The Maori questions in the Auckland consultation

The Auckland Council is seeking feedback on a 10-year budget and Auckland Plan 2050 and tucked in there is a whole series of questions on Maori identity and wellbeing.

The separate questions on Maori language, culture, and intergenerational wealth appear odd and patronising when set beside questions on a regional fuel tax, rates rises, cleaning up the harbour and streams, protecting endangered species, and affordable homes.

The Maori section has seven focus areas and we are being asked whether the plan set out would achieve the stated goals. The seven focus areas are:

  1. Meet the needs and support the aspirations of tamariki and their whanau.
  2. Invest in marae to be self-sustaining and prosperous.
  3. Strengthen rangatahi participation in leadership, education and employment outcomes.
  4. Grow Maori inter-generational wealth.
  5. Advance mana whenua leadership and decision-making and provide for customary rights.
  6. Celebrate Maori culture and support te reo Maori to flourish.
  7. Reflect mana whenua matauranga and Maori design principles throughout Auckland.

The plan explains that mana whenua Maori, or those whose tribes are located in Auckland, make up 14 percent of the Auckland Maori population, with the remainder being mataawaka Maori, or those whose tribes are located in other districts.

There are around 152,000 people of Maori descent in Auckland, or 10.7 percent of Auckland’s population. They are the fourth largest group in Auckland, after New Zealand European (59.3 percent), Asian (23.1 percent), and Pacific Islander (14.6 percent).  

The Auckland Plan Evidence Report - Maori Identity and Wellbeing, reveals that the Auckland Council has a target of 16 shared-governance-with-iwi arrangements with a handful of individuals who belong to the 21,300 mana whenua Auckland Maori to be in place by 2040.

This is a deal giving co-governance to fewer than 1.5 percent of those living in Auckland.

Hobson’s Pledge members think that grand-scale race-based affirmative action is not a legitimate role for a local authority.

Moreover, bestowing extra co-governance rights on a group based on race subverts New Zealand’s democracy.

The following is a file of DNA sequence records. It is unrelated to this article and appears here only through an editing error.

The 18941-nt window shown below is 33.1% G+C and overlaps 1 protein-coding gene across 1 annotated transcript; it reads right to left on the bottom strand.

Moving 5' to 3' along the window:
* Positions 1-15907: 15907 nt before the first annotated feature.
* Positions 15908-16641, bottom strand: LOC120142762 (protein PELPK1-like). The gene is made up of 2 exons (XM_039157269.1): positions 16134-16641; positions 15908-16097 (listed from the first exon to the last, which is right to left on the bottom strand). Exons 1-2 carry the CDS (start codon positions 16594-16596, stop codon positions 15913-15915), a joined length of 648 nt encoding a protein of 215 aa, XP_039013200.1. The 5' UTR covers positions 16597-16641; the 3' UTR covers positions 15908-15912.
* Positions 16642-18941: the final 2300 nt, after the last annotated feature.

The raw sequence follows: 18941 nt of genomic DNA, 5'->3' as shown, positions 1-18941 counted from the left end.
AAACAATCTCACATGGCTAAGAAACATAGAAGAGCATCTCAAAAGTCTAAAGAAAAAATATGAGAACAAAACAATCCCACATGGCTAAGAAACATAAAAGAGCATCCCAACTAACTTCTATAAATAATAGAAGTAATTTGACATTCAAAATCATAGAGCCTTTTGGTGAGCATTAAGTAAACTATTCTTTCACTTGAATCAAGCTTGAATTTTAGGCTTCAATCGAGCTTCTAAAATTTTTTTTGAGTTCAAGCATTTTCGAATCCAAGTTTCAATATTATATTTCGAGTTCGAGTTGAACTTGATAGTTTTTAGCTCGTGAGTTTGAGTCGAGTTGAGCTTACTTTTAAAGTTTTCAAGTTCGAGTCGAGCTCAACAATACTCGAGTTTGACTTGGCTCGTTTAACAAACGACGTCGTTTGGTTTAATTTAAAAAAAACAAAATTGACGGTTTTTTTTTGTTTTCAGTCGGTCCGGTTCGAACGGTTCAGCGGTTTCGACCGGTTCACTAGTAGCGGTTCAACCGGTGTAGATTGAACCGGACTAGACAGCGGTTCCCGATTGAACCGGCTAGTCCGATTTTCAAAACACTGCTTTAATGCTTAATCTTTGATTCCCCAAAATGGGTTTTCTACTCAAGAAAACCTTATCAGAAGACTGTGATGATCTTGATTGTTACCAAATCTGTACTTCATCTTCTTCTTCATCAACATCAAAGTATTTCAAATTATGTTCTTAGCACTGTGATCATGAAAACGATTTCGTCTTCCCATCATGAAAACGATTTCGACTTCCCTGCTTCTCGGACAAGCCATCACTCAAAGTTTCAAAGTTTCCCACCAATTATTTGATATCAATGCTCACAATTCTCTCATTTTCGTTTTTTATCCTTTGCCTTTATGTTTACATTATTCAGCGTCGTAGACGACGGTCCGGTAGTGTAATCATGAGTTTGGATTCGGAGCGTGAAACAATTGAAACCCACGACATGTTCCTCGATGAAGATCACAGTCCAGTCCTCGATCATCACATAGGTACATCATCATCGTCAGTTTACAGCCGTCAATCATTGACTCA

You may tell the Auckland Council what you think of the Maori identity and wellbeing plan by 5pm on Wednesday by going to although most of the questions there are not about the Maori plan.

Local govt head tries to end Maori ward votes

Local Government New Zealand president Dave Cull has asked Prime Minister Jacinda Ardern, New Zealand First leader Winston Peters, and Green Party leader James Shaw for a law change to remove the right of citizens to demand a poll should a Maori ward be proposed in their area.

Last year, Green MP Marama Davidson tried this through her Local Electoral (Equitable Process for establishing Maori Wards and Maori Constituencies) Amendment Bill but the bill failed to pass the first reading.

That was after former mayor Andrew Judd petitioned Parliament to end votes on Maori wards after he lost the vote on such a scheme he proposed for New Plymouth.

Mr Cull wrote that he was receiving “increasing feedback that changes to the Local Electoral Act intended to increase Maori representation in local authorities have failed, largely due to the nature of the poll provisions”.

“The binding poll only applies to Maori wards and constituencies and [does] not apply to other wards and constituencies, making the provision discriminatory to Maori and inconsistent with the principle of equal treatment under the Treaty of Waitangi,” Mr Cull wrote.

He wrote that the poll provisions should apply to all wards or none; he went on to say that the Government “should put in place a legislative framework that would enable mature and constructive conversations about options for Maori representation in local authorities”.

Hobson’s Pledge notes that those seeking votes on the Maori ward proposals in Western Bay of Plenty, Whakatane, Manawatu, Kaikoura, and especially Palmerston North, found that more maturity was required of elected officials who denigrated citizens collecting signatures.

Any perceived discrimination may be resolved by extending binding polls to proposed changes to all wards and constituencies. This may encourage greater citizen involvement in local politics.

However, we suspect that the big push is to end the right to a vote on Maori wards so that virtue-signalling local politicians would be able to sneak in Maori wards unopposed.

When the Marama Davidson bill was debated in Parliament last year, National, New Zealand First and ACT Members of Parliament unanimously voted against it. NZ First MP Ron Mark in particular gave a devastating speech opposed to racial representation in local government See

It must be hoped that the same parties strongly oppose the suggestion by Local Government New Zealand this year.

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